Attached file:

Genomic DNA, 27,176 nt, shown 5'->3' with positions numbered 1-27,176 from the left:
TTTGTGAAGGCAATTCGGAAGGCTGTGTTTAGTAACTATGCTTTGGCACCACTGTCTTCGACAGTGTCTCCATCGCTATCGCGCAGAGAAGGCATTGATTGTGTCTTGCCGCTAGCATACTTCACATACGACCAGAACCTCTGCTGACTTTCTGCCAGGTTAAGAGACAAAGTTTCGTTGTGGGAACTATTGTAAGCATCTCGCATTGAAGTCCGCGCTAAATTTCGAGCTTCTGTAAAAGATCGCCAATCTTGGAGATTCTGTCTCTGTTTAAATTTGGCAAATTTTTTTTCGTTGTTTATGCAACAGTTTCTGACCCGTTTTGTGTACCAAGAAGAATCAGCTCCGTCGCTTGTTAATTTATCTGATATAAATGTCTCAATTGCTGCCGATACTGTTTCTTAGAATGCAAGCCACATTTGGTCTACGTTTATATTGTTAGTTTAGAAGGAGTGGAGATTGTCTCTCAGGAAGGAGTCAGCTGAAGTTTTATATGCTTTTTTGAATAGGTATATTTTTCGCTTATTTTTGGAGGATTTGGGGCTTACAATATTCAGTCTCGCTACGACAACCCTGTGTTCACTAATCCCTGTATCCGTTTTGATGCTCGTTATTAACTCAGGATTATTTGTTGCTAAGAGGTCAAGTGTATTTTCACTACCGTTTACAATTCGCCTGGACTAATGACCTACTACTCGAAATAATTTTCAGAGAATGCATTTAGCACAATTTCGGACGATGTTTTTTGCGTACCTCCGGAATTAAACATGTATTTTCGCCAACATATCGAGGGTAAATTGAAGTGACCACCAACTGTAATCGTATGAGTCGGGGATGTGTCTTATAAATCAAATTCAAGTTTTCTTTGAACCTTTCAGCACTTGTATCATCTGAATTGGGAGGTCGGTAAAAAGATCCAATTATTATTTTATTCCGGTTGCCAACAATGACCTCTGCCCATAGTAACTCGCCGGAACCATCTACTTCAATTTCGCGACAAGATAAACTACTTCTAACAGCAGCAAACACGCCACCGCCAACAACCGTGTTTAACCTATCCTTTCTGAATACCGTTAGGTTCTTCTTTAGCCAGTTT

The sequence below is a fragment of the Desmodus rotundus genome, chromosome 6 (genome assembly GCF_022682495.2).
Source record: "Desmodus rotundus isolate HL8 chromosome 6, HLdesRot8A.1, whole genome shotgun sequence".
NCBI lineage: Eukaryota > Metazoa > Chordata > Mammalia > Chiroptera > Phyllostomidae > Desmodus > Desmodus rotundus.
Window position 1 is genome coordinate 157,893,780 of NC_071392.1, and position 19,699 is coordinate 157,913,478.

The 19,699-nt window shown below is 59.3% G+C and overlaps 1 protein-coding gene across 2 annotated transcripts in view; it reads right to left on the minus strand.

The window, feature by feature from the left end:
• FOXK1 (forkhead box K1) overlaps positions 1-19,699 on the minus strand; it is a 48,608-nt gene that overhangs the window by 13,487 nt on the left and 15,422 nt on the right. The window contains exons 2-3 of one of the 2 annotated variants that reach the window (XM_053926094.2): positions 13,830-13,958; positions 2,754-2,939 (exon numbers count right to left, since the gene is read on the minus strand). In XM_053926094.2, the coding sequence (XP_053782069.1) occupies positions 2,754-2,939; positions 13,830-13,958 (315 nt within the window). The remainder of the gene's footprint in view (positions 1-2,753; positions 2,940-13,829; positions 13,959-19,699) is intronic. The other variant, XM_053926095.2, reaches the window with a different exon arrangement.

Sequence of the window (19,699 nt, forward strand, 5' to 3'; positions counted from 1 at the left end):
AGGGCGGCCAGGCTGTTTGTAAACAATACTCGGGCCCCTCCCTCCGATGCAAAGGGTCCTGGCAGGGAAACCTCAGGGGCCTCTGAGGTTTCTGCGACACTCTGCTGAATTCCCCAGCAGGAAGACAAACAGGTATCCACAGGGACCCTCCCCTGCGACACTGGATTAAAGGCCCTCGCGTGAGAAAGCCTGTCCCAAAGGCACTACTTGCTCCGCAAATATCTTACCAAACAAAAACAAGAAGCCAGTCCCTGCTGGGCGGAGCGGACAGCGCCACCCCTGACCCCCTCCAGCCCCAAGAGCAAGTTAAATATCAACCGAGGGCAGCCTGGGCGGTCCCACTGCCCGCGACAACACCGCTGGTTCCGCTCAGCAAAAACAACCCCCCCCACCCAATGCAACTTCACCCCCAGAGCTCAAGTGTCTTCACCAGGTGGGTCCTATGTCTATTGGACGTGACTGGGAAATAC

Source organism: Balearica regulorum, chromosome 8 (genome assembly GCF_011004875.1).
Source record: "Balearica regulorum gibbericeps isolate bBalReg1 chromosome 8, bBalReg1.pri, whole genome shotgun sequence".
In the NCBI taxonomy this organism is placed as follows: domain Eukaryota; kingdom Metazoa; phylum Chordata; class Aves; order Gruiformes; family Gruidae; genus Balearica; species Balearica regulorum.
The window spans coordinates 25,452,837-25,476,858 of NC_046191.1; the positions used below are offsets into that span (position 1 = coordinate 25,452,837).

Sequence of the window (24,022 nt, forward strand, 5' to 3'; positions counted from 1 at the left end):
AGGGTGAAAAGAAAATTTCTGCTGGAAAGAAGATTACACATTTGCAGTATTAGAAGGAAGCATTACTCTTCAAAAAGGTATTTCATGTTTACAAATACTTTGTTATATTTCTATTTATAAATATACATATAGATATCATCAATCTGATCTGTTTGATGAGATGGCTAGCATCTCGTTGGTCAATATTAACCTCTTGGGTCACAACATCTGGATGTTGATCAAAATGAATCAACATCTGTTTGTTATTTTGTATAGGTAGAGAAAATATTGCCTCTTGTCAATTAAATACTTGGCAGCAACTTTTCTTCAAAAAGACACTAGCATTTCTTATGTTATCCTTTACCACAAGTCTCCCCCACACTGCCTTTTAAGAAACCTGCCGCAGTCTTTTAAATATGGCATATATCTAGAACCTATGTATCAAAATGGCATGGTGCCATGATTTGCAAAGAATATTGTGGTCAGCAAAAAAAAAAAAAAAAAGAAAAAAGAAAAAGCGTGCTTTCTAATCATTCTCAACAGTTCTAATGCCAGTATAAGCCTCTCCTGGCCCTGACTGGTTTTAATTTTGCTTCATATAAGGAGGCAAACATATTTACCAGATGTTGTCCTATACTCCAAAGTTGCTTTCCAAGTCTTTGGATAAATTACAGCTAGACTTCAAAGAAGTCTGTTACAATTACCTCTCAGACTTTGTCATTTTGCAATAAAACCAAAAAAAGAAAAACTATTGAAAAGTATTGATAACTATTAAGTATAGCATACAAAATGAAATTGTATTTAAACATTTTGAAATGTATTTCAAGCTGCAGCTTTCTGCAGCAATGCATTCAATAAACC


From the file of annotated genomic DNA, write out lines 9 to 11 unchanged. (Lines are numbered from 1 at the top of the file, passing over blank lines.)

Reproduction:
• FOXK1 (forkhead box K1) overlaps positions 1-19,699 on the minus strand; it is a 48,608-nt gene that overhangs the window by 13,487 nt on the left and 15,422 nt on the right. The window contains exons 2-3 of one of the 2 annotated variants that reach the window (XM_053926094.2): positions 13,830-13,958; positions 2,754-2,939 (exon numbers count right to left, since the gene is read on the minus strand). In XM_053926094.2, the coding sequence (XP_053782069.1) occupies positions 2,754-2,939; positions 13,830-13,958 (315 nt within the window). The remainder of the gene's footprint in view (positions 1-2,753; positions 2,940-13,829; positions 13,959-19,699) is intronic. The other variant, XM_053926095.2, reaches the window with a different exon arrangement.

Sequence of the window (19,699 nt, forward strand, 5' to 3'; positions counted from 1 at the left end):
AGGGCGGCCAGGCTGTTTGTAAACAATACTCGGGCCCCTCCCTCCGATGCAAAGGGTCCTGGCAGGGAAACCTCAGGGGCCTCTGAGGTTTCTGCGACACTCTGCTGAATTCCCCAGCAGGAAGACAAACAGGTATCCACAGGGACCCTCCCCTGCGACACTGGATTAAAGGCCCTCGCGTGAGAAAGCCTGTCCCAAAGGCACTACTTGCTCCGCAAATATCTTACCAAACAAAAACAAGAAGCCAGTCCCTGCTGGGCGGAGCGGACAGCGCCACCCCTGACCCCCTCCAGCCCCAAGAGCAAGTTAAATATCAACCGAGGGCAGCCTGGGCGGTCCCACTGCCCGCGACAACACCGCTGGTTCCGCTCAGCAAAAACAACCCCCCCCACCCAATGCAACTTCACCCCCAGAGCTCAAGTGTCTTCACCAGGTGGGTCCTATGTCTATTGGACGTGACTGGGAAATAC